food

Turn rice balls into rice kitties with this adorable omusubi kit!

The Japanese words omusubi and onigiri are usually translated as “rice ball,” but there’s no rule that they have to be round. Walk into any convenience store or supermarket in Japan and you’ll find the shelves stocked with triangular versions, plus plenty that look closer to a soft-edged hockey puck than a perfectly spherical ball.

What we’re saying is that when it comes to omusubi design, your options are wide open, and with this kitty-shaped omusubi kit, they’re adorable as well.

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Our 7 best conveyor-belt sushi restaurants in Sapporo

When you think of the Hokkaido city of Sapporo, you probably think of winter. After all, this is the city that hosts the annual Yuki Matsuri snow festival where massive ice sculptures line its bustling streets, and millions of people stop by the city every year while en route to Niseko for some ski or snowboarding fun.

But when Japanese people think of Sapporo, they tend to think summer, when the far-north metropolis boasts cool, mild weather and abundant nature in a season where much of Honshu is blanketed in oppressive heat and humidity; the kind that makes you physically angry every time you step out the door.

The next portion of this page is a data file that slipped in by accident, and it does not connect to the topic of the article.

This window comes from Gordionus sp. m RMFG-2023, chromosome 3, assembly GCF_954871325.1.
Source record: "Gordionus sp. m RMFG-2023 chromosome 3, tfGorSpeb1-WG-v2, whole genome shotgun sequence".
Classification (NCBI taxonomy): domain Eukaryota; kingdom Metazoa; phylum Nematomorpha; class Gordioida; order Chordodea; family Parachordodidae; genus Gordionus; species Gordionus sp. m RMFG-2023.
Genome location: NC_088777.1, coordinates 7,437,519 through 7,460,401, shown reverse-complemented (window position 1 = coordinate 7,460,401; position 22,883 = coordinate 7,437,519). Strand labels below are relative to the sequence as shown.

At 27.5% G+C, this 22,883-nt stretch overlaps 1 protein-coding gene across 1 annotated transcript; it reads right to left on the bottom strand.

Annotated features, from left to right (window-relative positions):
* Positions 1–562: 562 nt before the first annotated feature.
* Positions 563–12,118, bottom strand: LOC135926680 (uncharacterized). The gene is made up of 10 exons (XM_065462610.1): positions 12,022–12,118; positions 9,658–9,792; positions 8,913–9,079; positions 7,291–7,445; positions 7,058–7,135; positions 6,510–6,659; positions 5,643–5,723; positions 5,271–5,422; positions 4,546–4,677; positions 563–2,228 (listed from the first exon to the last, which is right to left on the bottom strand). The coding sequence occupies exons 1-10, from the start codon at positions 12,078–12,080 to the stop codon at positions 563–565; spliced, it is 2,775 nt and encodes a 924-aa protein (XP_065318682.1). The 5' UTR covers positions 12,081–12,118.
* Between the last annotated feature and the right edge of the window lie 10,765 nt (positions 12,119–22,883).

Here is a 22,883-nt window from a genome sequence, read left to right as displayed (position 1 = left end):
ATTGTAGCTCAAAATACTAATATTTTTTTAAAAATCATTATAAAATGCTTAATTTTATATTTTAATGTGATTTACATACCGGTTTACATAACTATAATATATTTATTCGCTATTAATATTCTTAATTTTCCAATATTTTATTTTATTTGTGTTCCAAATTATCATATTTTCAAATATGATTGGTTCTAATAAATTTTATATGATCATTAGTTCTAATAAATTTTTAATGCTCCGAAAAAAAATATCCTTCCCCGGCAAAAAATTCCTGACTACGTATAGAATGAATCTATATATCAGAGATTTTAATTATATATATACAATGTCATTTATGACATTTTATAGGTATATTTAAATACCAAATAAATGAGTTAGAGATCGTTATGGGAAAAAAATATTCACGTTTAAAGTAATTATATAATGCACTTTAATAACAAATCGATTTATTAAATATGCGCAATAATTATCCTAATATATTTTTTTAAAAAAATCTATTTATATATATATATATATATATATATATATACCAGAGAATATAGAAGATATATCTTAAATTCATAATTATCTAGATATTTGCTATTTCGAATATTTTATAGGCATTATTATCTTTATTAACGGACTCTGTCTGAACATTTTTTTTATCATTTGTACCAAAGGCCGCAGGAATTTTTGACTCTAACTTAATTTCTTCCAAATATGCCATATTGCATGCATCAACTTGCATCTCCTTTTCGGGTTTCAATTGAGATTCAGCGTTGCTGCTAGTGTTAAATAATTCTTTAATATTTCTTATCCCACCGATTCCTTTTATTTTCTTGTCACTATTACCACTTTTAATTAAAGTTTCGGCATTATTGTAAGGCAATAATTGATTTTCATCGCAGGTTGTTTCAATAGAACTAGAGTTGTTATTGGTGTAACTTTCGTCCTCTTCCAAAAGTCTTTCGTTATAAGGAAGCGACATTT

Anticipating an influx of Japanese tourists to the area, our Japanese sister site recently put together its top picks for the best conveyor belt sushi restaurants in Sapporo, and we thought we’d share, since, honestly, Sapporo is a really, really nice place to visit this time of year and their seafood is to die for.

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Is this studly tofu maker really all he seems?

Making tofu, believe it or not, actually requires enough physical labor that, even if you’re just making enough for yourself, you’re liable to at least break a sweat (although, honestly, why on earth would you make just a single serving of tofu?). There’s a lot of pressing and carrying heavy things around and grunting involved in tofu creation, is what we’re saying.